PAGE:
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Last Updated on June 19, 2019, by eNotes Editorial. Word Count: 355

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In Tell Me How It Ends, Valeria Luiselli deals with the three important themes of national belonging, human dignity, and human rights.

National Belonging

With respect to the theme of national belonging, Luiselli shows how the claims of memory and familial aspiration to achieve a better life transcend boundaries. In this book, belonging is not an "either-or" sense of belonging to one country over and against another one but a complicated tapestry of conflicting emotions about where one is, and where one hopes to be, relative to where one has been. Belonging is the site of tension and of internal difference related to the sense of self rather than an uncomplicated, clear-cut matter of official, legal categories.

Human Dignity

With respect to the theme of human dignity, Lusielli stresses that human dignity is tethered to the commonality of human dreams. In this book, dignity is closely related to the means by which people tell and act out their life stories. The very title of the book—Tell Me How It Ends—suggests that there is dignity in the very act of imagining a future beyond the narrow categories of the "boxes" on forms that denote official status. In this book, dignity is inherent to the human person rather than a property of conferred or ascribed status. In one episode in the book, a grandmother embroiders a ten-digit telephone number on the clothing of her granddaughters out of fear that they will forget it. She wants them to have a token of identity that is also a reminder of dignity: they are still connected to a family who will protect them on their journey.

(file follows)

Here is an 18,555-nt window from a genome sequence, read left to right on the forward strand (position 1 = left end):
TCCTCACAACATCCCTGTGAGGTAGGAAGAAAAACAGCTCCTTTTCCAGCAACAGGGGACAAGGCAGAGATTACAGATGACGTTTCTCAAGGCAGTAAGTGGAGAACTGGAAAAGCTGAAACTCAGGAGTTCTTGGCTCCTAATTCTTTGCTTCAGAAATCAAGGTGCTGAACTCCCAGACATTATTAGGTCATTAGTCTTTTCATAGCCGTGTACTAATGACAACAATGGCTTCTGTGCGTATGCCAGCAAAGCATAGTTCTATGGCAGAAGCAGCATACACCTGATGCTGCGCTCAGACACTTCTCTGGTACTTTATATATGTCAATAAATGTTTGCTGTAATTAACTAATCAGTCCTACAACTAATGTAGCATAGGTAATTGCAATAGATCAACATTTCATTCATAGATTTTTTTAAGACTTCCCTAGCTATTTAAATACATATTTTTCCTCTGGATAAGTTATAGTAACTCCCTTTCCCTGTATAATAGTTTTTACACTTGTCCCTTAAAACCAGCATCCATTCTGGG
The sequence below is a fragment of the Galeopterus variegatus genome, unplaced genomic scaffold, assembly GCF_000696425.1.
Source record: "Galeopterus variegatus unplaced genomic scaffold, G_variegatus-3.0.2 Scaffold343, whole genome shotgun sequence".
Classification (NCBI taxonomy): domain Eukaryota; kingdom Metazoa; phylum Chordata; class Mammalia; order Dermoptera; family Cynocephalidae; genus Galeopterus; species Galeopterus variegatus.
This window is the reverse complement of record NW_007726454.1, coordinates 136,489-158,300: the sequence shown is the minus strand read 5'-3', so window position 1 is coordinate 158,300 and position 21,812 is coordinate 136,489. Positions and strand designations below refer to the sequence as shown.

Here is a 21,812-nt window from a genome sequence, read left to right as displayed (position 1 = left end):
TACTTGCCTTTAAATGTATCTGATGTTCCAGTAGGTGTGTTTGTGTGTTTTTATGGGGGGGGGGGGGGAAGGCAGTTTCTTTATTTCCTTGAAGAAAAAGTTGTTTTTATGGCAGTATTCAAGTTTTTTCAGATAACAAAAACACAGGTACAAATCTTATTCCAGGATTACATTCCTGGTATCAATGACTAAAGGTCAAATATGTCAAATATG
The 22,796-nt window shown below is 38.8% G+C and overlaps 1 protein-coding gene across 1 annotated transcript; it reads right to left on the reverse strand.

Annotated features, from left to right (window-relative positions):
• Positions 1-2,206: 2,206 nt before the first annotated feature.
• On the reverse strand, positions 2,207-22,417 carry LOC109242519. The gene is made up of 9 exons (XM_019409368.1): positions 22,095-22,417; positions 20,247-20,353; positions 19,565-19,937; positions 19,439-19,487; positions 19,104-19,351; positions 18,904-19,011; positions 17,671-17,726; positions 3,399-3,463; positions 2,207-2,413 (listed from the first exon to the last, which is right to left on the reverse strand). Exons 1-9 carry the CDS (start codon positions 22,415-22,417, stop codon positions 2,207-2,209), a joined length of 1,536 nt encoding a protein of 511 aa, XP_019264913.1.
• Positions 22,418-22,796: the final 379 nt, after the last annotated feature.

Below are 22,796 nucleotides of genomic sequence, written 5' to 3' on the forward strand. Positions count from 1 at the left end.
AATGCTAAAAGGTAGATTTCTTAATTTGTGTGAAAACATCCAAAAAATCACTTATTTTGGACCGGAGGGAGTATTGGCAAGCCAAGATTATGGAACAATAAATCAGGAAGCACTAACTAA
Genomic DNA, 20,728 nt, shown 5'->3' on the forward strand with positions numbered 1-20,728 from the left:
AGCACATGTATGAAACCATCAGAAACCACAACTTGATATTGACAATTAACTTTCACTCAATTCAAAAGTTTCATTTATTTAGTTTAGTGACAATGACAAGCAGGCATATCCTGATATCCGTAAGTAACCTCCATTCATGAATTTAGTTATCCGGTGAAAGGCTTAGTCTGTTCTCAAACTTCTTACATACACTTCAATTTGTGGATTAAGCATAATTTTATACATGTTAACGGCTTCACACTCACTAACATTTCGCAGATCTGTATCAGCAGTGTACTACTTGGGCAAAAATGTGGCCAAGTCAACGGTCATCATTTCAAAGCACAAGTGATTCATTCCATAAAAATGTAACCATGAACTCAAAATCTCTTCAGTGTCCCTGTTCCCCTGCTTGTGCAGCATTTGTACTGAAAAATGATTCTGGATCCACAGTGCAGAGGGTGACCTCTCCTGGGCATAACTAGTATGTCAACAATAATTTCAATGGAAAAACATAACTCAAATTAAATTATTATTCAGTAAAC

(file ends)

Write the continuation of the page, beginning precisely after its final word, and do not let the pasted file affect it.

Human Rights

With respect to the theme of human rights, Luiselli defends the inalienable human rights of all immigrants to be listened to and to have their stories faithfully told. Here, human rights include narrative rights—that is, the right to one's own story. By basing human rights on human dignity, and human dignity upon human commonality that includes a transnational sense of belonging, Luiselli argues for moral universalism, albeit of a variety that is respectful of diverse origins, identities, and traditions.